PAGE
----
Tuesday, October 1, 2013

Visiting Gokceada

After we moved out of our apartment at the end of June, we took a month-long trip around Turkey, and our first stop was the island of Gokceada. I'm not really sure why we decided to go, but my sister-in-law's husband's mother offered us her house, so off we went!

There's not a lot to Gokceada, but it's a lovely little place to hang out for a week or so. The island -- formerly known as Imbros -- has been inhabited long enough to have been mentioned by Homer in the Iliad, but today, the main activities are hanging out at the beach, wandering around after a meal at one of the small restaurants, and checking out the local wildlife (mainly sheep). There may be other things to do on other parts of the island (like visit Turkey's westernmost point), but the bus only goes to four spots on the eastern side, so we weren't able to do a lot of exploring. (Plus, admittedly, it was really, really hot when we were there. We spent a lot of time in the shade.)

Our vacation there was pretty relaxed. Probably the highlight of the trip for me was the couple of evenings we spent on the balcony barbecuing on the mangal as the sun went down. It was Ramadan while we were there, and for the first time, I heard the cannon shot at sunset announcing the breaking of the day's fast. (In Istanbul, I never even knew it was supposed to happen -- did it happen? Is it too loud to hear it in the city? I'd also never known there was a drummer who went around alerting everyone to the pre-dawn meal, but we also heard that in Gokceada...at something like 4am. But I digress...)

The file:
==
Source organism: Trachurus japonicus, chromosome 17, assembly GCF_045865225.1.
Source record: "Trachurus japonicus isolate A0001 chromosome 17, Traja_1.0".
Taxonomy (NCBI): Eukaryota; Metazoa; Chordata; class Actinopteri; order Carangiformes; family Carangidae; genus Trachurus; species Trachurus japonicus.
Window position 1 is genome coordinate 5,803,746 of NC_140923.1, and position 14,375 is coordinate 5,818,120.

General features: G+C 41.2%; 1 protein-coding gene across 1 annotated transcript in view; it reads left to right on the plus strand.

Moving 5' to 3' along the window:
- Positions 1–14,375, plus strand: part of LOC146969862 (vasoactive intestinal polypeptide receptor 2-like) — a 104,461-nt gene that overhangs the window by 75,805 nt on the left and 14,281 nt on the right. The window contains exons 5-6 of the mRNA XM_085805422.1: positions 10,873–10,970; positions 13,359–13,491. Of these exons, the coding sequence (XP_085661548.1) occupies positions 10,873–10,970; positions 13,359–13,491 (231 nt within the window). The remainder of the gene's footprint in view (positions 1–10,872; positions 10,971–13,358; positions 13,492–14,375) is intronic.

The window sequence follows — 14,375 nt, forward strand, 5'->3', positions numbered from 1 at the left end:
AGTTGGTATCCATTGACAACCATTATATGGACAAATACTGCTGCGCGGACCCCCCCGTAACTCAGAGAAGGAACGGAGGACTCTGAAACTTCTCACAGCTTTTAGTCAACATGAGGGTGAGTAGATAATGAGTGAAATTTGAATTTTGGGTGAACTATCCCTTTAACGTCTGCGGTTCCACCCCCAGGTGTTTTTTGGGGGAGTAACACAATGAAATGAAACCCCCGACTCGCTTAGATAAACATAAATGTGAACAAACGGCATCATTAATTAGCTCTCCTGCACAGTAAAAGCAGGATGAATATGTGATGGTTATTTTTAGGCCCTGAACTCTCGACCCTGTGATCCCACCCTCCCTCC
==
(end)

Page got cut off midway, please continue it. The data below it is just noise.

Toward the end of our week, we had dinner up above Kalekoy, at Yakamoz. I'd highly recommend it -- great food, great sunset views. Up to that point, we'd spent all of our evenings in Gokceada town, which is where the house was and which was always totally dead at night. Turns out, Kalekoy is hopping at night -- there was a small crafty market, live music and a TON of people walking around.

 We also spent one day at Kefalos/Aydincik beach, which is popular with windsurfers and kite-surfers. The wind there was roaring and, surprisingly, there was sand on the beach, a very rare find in Turkey.

That's all for now...baaa-bye! :)

Pin It

No comments:

Post a Comment

This blog is governed by the general rules of respectful civil discourse. Domestically Yours reserves the right to remove comments deemed to be offensive or unsuited to the subject matter of this site. Gratuitous links to sites are viewed as spam and will not be approved by the moderator.